Thursday, January 14, 2010

What Does Freud Have to do with it - The Forgiveness Process that Is!

The profound healing effect of forgiveness lies in its capacity to change the way we think. To help us understand how this happens I would like to give you a brief lesson in how our thinking developed and how it relates to what we call our unconscious mind.

At the turn of the 19th century a very prominent psychoanalyst by the name of Sigmund Freud laid the groundwork for understanding the psychoanalytical view on the way we think. He was especially brilliant when he introduced the concept of psychological defense mechanisms to keep unacceptable impulses, desires, and thoughts out of conscious awareness. Freud believed that one never strives so hard against something unless one was correspondingly attracted to it, even if that attraction remained out of awareness.

Although during Freud’s time psychology and spirituality were kept quite separate from one another that relationship began to change dramatically during the 1960’s. A “Third Force” known as Humanistic psychology came into existence, (with psychoanalysis and behaviorism being the first and second). From it emerged theorist such as Abraham Maslow, Carl Jung, and Carl Rogers. Their focus shifted from the psychoanalytical view that reduces human behavior and experience to unconscious sexual forces, to a view which respected our creative and spiritual strivings, placing a greater emphasis on the present and future rather than being chained to the past.

As Humanistic psychology further developed, a “fourth force” began to grow known to the field as transpersonal psychology. Transpersonal psychology began to explore the ‘S’elf, which they defined as our source of creativity and spirituality and beyond our personal self. This led humanistic and transpersonal psychology to look increasingly to spirituality as a guiding force for their investigations bringing them closer to the Eastern spiritual traditions, predominantly Hinduism or Buddhism.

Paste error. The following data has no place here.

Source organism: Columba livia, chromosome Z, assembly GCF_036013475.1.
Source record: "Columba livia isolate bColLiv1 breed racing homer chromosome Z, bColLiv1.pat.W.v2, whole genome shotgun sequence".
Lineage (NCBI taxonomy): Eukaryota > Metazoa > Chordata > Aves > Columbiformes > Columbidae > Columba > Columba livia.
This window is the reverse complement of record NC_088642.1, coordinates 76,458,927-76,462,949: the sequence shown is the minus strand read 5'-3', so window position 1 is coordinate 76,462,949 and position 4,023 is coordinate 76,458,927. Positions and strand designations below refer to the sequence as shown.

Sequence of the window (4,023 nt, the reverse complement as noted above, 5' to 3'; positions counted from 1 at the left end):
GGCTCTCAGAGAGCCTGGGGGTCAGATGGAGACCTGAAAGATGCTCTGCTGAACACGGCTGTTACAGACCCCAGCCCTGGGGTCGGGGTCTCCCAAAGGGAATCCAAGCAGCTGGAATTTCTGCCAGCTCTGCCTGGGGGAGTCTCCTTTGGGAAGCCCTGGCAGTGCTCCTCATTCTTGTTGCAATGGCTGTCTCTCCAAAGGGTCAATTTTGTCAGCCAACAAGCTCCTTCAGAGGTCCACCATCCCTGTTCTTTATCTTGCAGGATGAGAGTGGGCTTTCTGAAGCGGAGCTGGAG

With the advent of humanistic and transpersonal psychology we began to understand the struggles we were having in accepting our spirituality. As theories emerged they expanded that of Freud’s, opening up the possibility that within us is a divine spark or “Higher Self.” As these newer theories matured, Freud’s ‘ego’ took on a different meaning. Carl Jung who was a student of Freud defined the ‘ego’ as meaning ‘false self’ or the persona we put out for the world to see. This persona included our shadow, those parts of ourselves which we keep hidden. Jungian psychology then went beyond Freudian theory acknowledging that there is also a part within us that transcends our ‘ego’ and which makes up our higher nature. Unfortunately we have focused so much on creating who we think we should be, getting so wrapped up in our ego that we have come to deny our divinity.

According to Jung, when we denied our spiritual nature we imposed an image on ourselves based on a false belief that it was possible to be separate from our spiritual source. In accepting this belief as fact, we created a conflict within our psyche. The psychological pain of this conflict is so deeply imbedded within us that we experience this state of separation as anxiety. Karen Horney, a prominent psychoanalyst, describes this anxiety in terms of feeling isolated and helpless in a world conceived as potentially hostile.

The psychological term used to describe basic anxiety is neurosis. Carl Jung considered neurosis a warning issued by a higher authority, reminding us that our personality is in need of broadening to ultimately include the central “power,” that part which embraces all of who we are. Sigmund Freud was so afraid of this power that he constructed a thought system virtually invulnerable to the threat of spirit and a defense against our true “Self.”
How did this all happen? Why did we choose to focus on our “false” self as the ego is often called, to the detriment of the divinity within?

And how is this relevant to the understanding of the forgiveness process? Interestingly there is a myth common to Western civilization, the creation story, which explains all of this. Although we think of this story as a description of our physical creation, for some it is also a story of the birth of our consciousness and of the development of the ego thought system as we know it today.

No comments: